Confessions of a Designated Fat Taxi Driver?

aka a two-in-one review because I started and finished two books in the last three days

Confessions of a New York Taxi Driver by Eugene Salomon and Jennifer Joyner’s Designated Fat Girl. Two very different subjects but the right level of reading depth I was in the mood for this weekend. I started with Joyner’s on Friday and packed a dead-tree copy of Salomon’s for a walk when I knew my iPad battery wasn’t charged. I finished that this morning and then Joyner’s this afternoon. At the gym, no less.

I enjoyed both equally, but I found that I connected more with Joyner’s book, although my weight struggles luckily never went so far. I’m so glad to see she’s still working at the radio station and it’s nice to put a face to the name after reading about her personal struggles. Unlike many who publish a book about their struggles, Joyner doesn’t appear to blog. I think that’s what made for a more intriguing and cohesive narrative. It wasn’t cobbled together from a series of blog posts. There were a few moments where I was confused as to when a moment was during her weight gain-loss-gain-loss-gain-loss “for good” but overall it was a quality, eye-opening read.

Eugene Salomon, on the other hand both blogs (including on hot-button topics like Uber) and writes for TIME.I hoped his photo blog would have one of the infamous llama, alas no such luck. Converting from a blog wasn’t an issue in this case as the book was mostly an anthology of his stories grouped by themes. It was a very good and quick read and I loved that Salomon put a date in each story to set the context for his story.  Although this was only published in 2013, it’s mostly the story of an NYC long gone. Jackie O being gone for 20+ years though is just sad. As an aside, I got this at the wonderful Tenement Museum Shop-great place to direct deposit your wallet when looking for your next good read.

Oh and both titled counted for the A-Z challenge. 1/6 of the way through the year my totals are:

Review: Drop Dead Healthy

First off, I want to say I should get bonus points for “weight lifting” a hard cover, my first dead tree book in a while. I ducked into the library yesterday as much for AC as for a book, and saw A.J. Jacobs’ Drop Dead Healthy which had been on my wishlist since I transitioned from Kindle to iPad and my bootlegged copy no longer worked. I had reservations about lugging around a hardcover and finishing it before it was due while I was racing to finish A Race Like No Other (no pun intended) before its due. No worrying needed, I finished this before I left the beach today. It may also be the quickest review posted since the dog-ears are physical and I can’t just copy my notes/highlights into a draft post.I was curious by early reviews of this book. I’ve tried to read Jacobs before but failed to get through either The Know it All or The Year of Living Biblically but I heard this one was lighter and I decided to give it a go. I think its chapter length and breaking the book up into a seemingly series of articles made it easier reading.My favorite line came early: “I’m Jewish, but I’m Jewish in the same way the Olive Garden is Italian. Not very.” and it’s symbolic of the book. Jacobs had a light style of writing that made me feel like I was on this journey with him. I was hearing this from a friend, not reading one of an unending series of weight loss and health books. By the same token, I liked that he approached the extremes (in ether direction) with a healthy dose of skepticism, it’s what kept the book readable. He wasn’t preaching any one of the causes even if it worked well for him, like the weight loss associated with his raw food trial.“But it also had banana chips, which included refined cane sugar, coconut oil, and best of all, banana flavor. When you need to add banana flavor to bananas, there’s something askew with the world of food.”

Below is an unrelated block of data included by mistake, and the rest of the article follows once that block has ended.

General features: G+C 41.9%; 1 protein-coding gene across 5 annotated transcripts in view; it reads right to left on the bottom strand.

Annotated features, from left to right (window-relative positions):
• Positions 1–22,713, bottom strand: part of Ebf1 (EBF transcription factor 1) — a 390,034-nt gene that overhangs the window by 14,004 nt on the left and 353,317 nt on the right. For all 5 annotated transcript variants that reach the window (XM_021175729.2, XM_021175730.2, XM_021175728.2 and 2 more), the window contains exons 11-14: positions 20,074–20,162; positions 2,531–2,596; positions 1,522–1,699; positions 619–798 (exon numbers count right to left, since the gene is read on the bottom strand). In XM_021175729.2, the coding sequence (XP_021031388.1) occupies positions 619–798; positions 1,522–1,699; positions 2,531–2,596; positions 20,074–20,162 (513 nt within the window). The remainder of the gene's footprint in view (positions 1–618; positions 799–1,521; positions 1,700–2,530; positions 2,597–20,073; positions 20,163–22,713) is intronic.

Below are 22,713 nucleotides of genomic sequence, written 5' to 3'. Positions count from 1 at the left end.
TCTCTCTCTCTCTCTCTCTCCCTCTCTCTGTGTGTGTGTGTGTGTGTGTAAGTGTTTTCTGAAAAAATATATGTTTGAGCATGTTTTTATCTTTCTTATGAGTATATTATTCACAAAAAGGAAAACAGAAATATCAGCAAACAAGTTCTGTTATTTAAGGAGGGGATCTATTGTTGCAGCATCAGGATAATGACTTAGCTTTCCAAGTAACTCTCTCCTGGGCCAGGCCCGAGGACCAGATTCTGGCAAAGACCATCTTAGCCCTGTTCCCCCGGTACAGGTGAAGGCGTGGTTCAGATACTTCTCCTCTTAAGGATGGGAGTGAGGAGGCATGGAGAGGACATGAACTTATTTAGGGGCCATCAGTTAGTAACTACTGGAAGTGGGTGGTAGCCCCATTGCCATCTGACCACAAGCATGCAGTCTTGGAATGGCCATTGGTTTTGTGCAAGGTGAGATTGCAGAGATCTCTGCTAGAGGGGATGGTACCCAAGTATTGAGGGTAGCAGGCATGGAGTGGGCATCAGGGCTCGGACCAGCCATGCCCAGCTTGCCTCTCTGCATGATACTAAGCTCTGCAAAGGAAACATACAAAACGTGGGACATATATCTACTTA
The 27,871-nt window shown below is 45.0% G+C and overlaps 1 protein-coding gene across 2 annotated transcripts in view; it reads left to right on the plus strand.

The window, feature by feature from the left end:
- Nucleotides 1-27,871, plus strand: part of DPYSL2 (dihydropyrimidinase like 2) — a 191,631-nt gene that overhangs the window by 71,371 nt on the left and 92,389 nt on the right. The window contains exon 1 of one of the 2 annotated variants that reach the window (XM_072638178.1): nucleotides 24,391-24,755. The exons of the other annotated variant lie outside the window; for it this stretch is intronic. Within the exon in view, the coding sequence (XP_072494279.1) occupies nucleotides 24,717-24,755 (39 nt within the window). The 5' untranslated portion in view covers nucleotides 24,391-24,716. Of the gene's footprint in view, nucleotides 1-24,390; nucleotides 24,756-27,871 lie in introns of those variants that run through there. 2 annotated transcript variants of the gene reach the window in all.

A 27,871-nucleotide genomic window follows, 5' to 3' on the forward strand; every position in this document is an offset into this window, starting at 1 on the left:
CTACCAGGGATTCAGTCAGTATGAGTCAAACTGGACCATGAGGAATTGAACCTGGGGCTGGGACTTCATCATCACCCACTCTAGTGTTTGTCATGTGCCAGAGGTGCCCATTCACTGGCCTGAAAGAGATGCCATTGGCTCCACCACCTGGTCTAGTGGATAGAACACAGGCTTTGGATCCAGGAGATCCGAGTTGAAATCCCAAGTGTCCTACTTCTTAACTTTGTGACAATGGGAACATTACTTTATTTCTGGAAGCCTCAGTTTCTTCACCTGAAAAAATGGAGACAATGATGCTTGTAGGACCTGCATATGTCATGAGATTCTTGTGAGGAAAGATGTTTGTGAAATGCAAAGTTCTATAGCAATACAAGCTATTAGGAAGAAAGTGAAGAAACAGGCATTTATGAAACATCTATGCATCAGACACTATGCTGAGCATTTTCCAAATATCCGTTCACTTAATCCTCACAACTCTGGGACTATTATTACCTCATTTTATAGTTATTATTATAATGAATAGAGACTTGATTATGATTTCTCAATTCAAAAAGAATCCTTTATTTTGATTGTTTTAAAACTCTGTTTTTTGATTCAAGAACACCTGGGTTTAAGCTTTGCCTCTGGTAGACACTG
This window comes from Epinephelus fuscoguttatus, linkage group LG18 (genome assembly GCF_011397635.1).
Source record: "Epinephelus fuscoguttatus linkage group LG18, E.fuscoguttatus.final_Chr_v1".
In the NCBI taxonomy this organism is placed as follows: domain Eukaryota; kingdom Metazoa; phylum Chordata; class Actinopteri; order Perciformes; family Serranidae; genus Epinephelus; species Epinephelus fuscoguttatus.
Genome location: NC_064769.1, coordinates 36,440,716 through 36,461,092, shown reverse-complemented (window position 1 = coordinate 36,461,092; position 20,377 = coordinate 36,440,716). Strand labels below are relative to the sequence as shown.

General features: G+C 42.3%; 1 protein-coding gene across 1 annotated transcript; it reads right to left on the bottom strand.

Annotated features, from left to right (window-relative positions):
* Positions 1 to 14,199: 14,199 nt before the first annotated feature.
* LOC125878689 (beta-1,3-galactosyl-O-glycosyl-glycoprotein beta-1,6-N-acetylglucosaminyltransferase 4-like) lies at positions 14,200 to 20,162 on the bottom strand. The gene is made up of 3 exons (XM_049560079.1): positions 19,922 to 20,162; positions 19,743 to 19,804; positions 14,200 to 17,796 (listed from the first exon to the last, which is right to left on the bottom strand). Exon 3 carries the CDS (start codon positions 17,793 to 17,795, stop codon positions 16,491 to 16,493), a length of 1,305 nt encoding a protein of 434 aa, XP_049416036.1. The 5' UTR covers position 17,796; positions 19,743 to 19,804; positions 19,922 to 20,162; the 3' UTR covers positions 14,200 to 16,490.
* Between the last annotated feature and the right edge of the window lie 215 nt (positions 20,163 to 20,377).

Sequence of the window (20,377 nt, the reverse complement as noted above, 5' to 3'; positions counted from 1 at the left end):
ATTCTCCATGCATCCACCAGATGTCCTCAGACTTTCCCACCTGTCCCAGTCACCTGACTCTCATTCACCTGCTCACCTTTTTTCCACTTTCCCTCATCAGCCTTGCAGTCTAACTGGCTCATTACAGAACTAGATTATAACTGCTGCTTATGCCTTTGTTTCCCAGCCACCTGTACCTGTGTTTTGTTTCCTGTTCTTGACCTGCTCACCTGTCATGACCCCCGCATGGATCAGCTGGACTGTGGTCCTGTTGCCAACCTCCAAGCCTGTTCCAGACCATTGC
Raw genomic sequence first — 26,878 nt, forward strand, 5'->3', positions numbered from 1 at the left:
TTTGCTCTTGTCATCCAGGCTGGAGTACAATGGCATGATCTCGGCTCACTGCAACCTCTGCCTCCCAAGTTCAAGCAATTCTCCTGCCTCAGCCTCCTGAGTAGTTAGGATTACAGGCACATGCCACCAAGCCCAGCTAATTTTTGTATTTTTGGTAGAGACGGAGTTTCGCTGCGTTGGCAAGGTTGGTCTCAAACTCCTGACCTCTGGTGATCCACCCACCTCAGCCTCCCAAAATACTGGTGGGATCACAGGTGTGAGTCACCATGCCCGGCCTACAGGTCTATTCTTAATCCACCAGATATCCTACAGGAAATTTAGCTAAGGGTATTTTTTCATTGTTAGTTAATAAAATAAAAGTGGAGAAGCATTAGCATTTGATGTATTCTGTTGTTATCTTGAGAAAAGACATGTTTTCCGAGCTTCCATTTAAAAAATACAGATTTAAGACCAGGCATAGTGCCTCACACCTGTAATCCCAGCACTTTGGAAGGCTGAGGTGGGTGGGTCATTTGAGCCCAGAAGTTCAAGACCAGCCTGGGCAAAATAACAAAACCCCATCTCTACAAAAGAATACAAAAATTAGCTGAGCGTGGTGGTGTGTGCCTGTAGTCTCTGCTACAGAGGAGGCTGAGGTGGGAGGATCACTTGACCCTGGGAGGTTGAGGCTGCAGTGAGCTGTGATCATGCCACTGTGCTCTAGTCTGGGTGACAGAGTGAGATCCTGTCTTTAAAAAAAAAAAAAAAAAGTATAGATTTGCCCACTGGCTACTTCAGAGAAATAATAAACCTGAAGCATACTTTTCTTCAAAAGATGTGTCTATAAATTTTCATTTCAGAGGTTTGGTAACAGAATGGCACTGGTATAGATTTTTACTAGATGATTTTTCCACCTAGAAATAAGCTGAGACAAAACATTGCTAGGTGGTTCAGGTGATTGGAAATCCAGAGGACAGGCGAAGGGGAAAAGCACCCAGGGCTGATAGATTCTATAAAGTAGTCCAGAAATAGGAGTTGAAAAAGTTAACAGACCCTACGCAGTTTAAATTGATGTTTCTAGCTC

The amount of food, sugar an salt that we eat in the typical American diet was a theme throughout his book. I liked that he kept most elements confined to their chapter/month of focus, while others continued through. It showed how much our bodies are interconnected. When I first started the WLJ in 2010 I had to go cold turkey on candy because I didn’t trust myself to handle it in moderation. Now, I trust myself and I track it, but by allowing myself it, the cravings never totally go away. I think I need to go cold turkey on the sugared candy again. I am guilty of not reading labels as much as I ought to beyond NI, and that’s something this book really made me think of.

I think “eccentric Aunt Marti” and Grandpa Ted affected him more than he realized, and I like how Jacobs incorporated them into the story in a natural way. I also admire his ability to incorporate Julie and his sons into this. May they enjoy cupcakes soon.

My only complaint: his end of month summaries which included things like avocados eaten, flax seed oil consumed but he hadn’t covered why he was doing all of those things in the chapter. While he obviously couldn’t cover everything he tried in the 2+ year journey, I think he should have mentioned only what he discussed in the summary

Overall, a really good read. I can tell I’ve been spoiled rotten by ebooks. I wanted to adjust the font. Uh… no. On the plus side, it was easier to read in the sun.

04. July 2013 by Cari
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